About the novel coronavirus, COVID-19
Named after the crown-like projections on their surfaces, coronaviruses are a large family of viruses that are common among different animal species such as bats, cattle, camels, and cats. While it’s rare that animal coronaviruses infect people and spread, the first human coronavirus was first identified in the 1960s. Most coronaviruses are not dangerous, however, in recent years some types have become serious such as the SARS outbreak in 2003 and MERS outbreak in 2012.
In December 2019, officials from Wuhan, China first discovered the newest respiratory coronavirus, now called the “Coronavirus Disease 2019” or “COVID-19”.
How COVID-19 spreads
Human coronaviruses are thought to be transmitted mainly by respiratory droplets produced when an infected person coughs or sneezes. Person-to-person transmission is likeliest to occur among close contact (around 6 feet). This is similar to how influenza and other respiratory pathogens such as the common cold or flu spread.
How to prevent potential spreading of the virus
The same precautions we take to prevent flu also work for COVID-19:
- Stay home if you feel sick.
- Wash your hands often, with soap and water, for at least 20 seconds.
- Avoid touching your eyes, nose and mouth with unwashed hands.
- Cover your mouth and nose with a tissue when you cough or sneeze—then throw the tissue away.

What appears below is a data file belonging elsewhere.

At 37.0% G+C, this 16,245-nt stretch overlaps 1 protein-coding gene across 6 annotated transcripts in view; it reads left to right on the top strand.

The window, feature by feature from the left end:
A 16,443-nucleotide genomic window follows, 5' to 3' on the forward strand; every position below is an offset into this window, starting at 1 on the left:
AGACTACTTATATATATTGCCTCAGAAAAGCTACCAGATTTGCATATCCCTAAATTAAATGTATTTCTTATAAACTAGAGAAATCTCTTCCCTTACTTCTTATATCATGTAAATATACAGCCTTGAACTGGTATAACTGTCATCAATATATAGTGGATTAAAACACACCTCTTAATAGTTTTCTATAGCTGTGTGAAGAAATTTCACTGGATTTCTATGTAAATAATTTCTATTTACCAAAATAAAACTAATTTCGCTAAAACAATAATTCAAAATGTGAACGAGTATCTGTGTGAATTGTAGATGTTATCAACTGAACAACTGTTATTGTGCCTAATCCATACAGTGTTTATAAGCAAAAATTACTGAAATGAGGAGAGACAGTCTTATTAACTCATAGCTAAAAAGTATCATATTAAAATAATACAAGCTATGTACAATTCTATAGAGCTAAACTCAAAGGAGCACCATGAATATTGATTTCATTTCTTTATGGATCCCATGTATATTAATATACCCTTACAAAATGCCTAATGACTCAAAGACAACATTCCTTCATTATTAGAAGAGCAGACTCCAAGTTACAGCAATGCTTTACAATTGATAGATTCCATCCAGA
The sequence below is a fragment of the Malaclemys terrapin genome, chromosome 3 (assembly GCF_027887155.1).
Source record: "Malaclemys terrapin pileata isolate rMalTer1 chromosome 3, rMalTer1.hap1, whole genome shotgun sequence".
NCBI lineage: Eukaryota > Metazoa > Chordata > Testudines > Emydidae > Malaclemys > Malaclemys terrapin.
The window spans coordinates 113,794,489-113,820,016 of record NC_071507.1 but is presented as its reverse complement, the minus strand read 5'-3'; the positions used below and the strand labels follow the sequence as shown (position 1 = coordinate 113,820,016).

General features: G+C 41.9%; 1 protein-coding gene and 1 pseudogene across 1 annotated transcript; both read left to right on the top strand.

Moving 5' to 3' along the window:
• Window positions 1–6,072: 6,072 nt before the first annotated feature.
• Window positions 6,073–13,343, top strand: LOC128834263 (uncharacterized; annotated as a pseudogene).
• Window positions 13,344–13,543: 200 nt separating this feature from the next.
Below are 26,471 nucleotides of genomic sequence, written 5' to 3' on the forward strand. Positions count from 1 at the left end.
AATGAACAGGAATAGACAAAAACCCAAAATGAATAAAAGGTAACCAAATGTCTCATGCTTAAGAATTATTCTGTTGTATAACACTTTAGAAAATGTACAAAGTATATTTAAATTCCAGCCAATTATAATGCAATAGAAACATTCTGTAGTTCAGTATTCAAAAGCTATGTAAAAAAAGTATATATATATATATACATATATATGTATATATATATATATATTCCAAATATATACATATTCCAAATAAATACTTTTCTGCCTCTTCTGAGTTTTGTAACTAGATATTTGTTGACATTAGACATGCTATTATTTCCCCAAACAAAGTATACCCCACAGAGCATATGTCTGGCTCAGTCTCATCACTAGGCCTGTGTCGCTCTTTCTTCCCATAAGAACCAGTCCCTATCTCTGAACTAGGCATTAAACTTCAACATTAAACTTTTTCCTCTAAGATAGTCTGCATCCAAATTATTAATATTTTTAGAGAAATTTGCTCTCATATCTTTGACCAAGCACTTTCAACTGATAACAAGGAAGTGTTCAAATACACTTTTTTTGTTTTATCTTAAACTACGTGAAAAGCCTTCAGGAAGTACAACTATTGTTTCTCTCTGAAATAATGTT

- Avoid close contact with people who are sick.
- Clean and disinfect frequently touched objects and surfaces.
What to do if you feel sick
If you develop a fever, cough or shortness of breath, call your health care provider first before visiting so your provider can take precautions to protect others in the clinic. Follow your health care provider’s advice. Stay home from school and work until at least 24 hours of being fever free without the use of acetaminophen or ibuprofen. If you must go out, wear a mask and avoid close contact with others, especially around infants and children, those over 65 and those with a compromised immune system.
Wearing a mask is recommended if you are sick and need to leave your home for an essential errand. People who are not sick do not need to wear a mask. Masks are effective in helping prevent sick people from spreading viruses and germs through coughing and sneezing, but they are not effective in keeping well people from getting sick.
Resources and information
- Centers for Disease Control
- Texas State Department for Health Resources
- Tarrant County Public Health
Resources for HSC employees and students
Some may feel anxious about COVID-19, and these HSC resources are available to provide counseling and other assistance:
- Office of Care and Civility
- Student Assistance Program (SAP)
- Employee Assistance Program (EAP)
- UNT System updates
- Library access
This page was last modified on March 13, 2020